"Things are getting ugly" in parts of the heart of Bel Air, especially where some of town's group homes are concentrated.

Several residents brought their concerns about group homes in the East Broadway-Franklin Street area to the Bel Air town commissioners at their meeting Monday night.

The meeting also included a public hearing on the proposed $15,754,120 budget for fiscal year 2013.

In 2010, town commissioners urged the Harford County delegation to the Maryland General Assembly to pass a bill that would regulate the density of group homes.

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While lawmakers considered such legislation, a letter from the Attorney General's office warned that creating zoning standards for the homes would be deemed illegal.

"We're a compassionate community, but you need to spread [group homes] out," Bob Cassilly, a former Bel Air commissioner and county councilman, told the board of commissioners.

Cassilly said there are six group homes near his house, and a proposal has been made for another.

"It's just absurd," he said. "Bel Air does not need to solve all the social problems of the world."

Gail Sullivan, who lives on Franklin Street, also voiced her concerns with the number of group homes in the neighborhood.

"It's really unfair for the people that live in the area," she said. Sullivan added she is worried the number of group homes will destroy property values.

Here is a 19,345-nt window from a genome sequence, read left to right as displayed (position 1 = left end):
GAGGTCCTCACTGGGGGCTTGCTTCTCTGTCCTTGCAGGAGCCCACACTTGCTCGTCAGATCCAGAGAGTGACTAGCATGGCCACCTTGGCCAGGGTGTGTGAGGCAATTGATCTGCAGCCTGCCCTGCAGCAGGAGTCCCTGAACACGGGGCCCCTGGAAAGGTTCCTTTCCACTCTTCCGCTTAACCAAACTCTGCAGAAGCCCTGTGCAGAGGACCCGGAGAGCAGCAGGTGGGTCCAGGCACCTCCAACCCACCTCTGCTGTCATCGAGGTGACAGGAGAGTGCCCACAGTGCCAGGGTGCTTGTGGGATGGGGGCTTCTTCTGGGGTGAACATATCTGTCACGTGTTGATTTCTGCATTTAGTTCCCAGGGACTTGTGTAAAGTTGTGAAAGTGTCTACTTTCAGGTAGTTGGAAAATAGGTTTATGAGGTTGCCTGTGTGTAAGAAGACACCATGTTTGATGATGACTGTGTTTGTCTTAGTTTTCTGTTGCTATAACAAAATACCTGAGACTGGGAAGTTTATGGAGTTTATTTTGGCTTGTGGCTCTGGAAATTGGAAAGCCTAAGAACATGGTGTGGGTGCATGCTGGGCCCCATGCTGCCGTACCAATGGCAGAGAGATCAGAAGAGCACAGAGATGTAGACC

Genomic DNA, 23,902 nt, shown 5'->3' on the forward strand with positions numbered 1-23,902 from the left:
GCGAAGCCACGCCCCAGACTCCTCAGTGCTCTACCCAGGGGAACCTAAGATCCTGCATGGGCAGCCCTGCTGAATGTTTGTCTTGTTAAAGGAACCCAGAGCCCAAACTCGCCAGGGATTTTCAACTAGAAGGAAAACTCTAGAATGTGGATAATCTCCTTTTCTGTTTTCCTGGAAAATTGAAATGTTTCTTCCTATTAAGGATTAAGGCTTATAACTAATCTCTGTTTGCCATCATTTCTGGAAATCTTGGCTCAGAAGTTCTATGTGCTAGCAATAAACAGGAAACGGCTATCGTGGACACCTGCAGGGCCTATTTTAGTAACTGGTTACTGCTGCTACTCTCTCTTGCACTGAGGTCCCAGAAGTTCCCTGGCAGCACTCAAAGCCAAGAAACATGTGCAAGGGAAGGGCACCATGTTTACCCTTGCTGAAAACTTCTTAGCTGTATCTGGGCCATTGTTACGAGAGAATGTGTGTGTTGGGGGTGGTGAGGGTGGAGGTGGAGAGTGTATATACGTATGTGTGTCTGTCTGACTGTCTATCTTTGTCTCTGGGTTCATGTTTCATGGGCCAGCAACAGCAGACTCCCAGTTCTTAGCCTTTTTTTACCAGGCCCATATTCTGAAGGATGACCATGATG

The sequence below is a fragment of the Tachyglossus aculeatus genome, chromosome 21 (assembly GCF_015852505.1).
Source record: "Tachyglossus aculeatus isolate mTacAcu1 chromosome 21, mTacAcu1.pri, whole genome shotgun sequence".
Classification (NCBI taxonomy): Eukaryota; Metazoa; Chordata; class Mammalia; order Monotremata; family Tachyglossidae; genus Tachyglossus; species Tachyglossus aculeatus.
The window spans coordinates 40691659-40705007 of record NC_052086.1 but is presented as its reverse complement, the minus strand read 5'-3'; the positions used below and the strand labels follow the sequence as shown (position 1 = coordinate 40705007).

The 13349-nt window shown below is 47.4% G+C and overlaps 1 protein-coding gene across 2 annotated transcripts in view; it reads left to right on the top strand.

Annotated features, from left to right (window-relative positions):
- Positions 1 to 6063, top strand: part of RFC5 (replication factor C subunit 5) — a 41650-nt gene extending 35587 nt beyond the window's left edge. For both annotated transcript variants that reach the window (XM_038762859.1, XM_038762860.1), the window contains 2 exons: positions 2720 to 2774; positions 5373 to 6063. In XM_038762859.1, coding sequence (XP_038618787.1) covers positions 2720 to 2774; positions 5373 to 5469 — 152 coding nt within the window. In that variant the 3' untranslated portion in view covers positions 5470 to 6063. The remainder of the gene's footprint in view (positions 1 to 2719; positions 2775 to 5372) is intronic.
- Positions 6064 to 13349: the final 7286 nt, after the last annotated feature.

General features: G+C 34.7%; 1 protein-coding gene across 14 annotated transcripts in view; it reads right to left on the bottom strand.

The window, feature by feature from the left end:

Robert Hruz told the board, "I'm here because I love the town of Bel Air. I really do."

Hruz and his family, who live on East Broadway, recently moved to the neighborhood from Major's Choice and believes "things are getting ugly where we live. Rapidly."

He called the area a deteriorating community and said that "simply because it is legal" to build group homes in the residential neighborhood "does not mean it should be done."

Commissioner Robert Preston told the crowd that the board's "hands seem to be tied by federal and state regulations." A good direction to go in, however, would be to continue discussions with state representatives.

Budget hearing

During the public hearing on the budget, Cassilly expressed his gratitude for the sidewalk improvements that are included in the fiscal year 2013 budget, but wishes the sidewalks in his neighborhood, especially on Broadway, Franklin and Ellendale streets, were included on that list.

Cassilly described sidewalk repairs as a "continued investment by the town" and something that is needed.

The sidewalks from Klein's ShopRite on North Main Street going toward Rock Spring, he continued, are "the worst looking sidewalks in the town of Bel Air."

Cassilly also mentioned sidewalks on Ellendale Street, an area that ties the community to the Ma & Pa Trail.

The former commissioner had one word to describe the condition of those sidewalks: "pathetic."